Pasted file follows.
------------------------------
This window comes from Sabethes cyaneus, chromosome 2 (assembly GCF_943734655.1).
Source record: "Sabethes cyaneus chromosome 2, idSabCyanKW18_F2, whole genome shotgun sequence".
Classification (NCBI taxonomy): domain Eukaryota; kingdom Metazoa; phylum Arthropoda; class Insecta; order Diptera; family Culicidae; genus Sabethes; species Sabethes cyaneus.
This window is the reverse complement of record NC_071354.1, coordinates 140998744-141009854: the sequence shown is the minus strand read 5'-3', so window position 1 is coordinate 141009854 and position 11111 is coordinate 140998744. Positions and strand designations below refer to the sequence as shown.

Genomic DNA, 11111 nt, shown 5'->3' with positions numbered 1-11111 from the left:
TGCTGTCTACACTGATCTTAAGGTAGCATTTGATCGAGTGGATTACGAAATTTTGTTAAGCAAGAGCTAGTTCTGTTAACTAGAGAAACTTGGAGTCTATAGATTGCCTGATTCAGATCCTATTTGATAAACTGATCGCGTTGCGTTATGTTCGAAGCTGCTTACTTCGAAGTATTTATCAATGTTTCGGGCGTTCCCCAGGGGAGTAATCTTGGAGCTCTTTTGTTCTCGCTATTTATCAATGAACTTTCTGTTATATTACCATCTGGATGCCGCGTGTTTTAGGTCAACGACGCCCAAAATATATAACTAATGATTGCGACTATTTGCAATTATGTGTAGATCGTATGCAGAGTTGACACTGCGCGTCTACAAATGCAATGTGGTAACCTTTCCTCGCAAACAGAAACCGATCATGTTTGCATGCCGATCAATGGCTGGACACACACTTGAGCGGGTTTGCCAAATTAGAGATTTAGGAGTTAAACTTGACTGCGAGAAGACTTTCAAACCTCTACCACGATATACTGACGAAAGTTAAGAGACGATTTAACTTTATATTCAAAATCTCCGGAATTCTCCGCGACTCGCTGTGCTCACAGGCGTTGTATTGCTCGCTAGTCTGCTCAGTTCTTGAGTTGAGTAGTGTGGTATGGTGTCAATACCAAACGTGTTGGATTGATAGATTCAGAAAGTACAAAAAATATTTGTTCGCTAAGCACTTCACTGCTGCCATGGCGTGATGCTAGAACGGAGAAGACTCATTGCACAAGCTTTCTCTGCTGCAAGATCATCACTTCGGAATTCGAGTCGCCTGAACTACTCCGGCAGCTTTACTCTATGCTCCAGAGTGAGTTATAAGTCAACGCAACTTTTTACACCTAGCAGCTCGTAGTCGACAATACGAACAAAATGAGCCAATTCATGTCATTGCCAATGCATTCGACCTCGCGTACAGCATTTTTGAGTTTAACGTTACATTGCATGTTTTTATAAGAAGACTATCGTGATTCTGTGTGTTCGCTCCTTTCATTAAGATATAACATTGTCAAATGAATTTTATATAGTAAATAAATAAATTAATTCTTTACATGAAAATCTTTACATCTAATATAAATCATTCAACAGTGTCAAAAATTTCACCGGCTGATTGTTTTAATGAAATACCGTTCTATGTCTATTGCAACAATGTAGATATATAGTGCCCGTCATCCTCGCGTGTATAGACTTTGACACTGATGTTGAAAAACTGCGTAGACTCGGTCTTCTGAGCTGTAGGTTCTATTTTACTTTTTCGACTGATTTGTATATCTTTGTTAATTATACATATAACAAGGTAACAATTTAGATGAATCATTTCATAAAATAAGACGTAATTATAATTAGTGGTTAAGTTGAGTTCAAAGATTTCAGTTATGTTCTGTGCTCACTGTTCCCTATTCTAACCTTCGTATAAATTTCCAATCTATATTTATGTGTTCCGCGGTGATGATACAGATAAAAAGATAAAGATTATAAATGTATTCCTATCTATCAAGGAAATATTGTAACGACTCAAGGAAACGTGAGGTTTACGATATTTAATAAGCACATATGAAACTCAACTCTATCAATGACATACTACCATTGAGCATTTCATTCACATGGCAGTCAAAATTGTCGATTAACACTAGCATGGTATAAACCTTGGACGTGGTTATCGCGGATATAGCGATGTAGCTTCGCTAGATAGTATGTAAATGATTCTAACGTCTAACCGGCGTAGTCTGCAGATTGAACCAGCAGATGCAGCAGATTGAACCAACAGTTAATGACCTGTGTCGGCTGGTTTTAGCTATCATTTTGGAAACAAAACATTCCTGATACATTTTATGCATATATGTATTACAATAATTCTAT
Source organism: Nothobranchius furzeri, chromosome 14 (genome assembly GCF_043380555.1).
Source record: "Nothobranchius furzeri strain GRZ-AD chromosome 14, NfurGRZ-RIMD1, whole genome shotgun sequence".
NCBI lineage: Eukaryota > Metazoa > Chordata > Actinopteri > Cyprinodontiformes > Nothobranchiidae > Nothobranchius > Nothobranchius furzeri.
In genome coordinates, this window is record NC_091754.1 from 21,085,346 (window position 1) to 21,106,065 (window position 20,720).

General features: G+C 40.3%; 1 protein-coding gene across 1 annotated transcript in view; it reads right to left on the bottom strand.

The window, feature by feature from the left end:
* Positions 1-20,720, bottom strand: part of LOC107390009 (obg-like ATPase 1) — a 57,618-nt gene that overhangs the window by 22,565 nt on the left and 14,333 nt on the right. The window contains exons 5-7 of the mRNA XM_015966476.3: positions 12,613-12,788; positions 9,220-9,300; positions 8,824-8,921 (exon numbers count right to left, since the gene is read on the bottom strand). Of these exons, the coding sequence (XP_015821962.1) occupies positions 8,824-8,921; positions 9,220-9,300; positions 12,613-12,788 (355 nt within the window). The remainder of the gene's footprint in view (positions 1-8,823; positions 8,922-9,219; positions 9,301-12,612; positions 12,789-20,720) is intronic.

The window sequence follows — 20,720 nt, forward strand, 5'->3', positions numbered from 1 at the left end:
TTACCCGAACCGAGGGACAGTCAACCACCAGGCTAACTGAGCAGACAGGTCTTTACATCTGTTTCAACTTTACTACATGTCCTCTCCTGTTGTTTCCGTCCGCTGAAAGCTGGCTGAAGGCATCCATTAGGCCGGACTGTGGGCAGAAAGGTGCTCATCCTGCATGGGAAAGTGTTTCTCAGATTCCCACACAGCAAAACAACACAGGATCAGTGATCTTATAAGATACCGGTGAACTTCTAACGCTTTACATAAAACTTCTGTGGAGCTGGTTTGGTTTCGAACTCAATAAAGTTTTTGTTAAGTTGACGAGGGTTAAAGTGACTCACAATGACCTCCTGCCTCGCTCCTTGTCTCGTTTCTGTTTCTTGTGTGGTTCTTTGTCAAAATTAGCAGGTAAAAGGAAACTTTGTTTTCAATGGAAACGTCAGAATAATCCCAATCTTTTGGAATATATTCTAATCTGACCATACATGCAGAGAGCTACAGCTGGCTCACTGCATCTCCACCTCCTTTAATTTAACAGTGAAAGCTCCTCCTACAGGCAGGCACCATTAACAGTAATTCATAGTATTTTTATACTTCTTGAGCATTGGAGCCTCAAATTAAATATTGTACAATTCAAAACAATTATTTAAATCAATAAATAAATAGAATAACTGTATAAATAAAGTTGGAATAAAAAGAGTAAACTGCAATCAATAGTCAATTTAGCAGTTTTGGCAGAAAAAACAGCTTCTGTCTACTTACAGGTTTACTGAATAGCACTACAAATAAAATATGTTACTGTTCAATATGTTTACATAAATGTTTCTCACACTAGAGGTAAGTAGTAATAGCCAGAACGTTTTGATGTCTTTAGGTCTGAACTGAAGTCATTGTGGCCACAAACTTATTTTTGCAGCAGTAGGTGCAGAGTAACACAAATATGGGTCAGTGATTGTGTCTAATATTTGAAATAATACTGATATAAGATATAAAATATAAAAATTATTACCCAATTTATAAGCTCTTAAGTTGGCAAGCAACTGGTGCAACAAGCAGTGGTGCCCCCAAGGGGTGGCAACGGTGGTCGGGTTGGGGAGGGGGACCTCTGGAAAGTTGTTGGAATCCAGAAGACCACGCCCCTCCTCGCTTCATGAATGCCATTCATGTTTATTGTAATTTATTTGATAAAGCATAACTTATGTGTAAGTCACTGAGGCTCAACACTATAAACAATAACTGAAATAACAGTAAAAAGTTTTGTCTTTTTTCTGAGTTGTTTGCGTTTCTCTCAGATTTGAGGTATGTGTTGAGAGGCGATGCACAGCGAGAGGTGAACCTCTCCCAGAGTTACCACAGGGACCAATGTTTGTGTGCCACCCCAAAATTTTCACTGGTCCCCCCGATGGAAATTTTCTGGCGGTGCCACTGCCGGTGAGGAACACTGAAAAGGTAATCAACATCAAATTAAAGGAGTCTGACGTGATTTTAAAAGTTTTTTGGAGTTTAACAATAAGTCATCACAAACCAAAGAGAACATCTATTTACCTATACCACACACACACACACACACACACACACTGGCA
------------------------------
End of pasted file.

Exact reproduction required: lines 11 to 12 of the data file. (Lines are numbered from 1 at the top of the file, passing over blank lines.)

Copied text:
General features: G+C 40.3%; 1 protein-coding gene across 1 annotated transcript in view; it reads right to left on the bottom strand.

The window, feature by feature from the left end: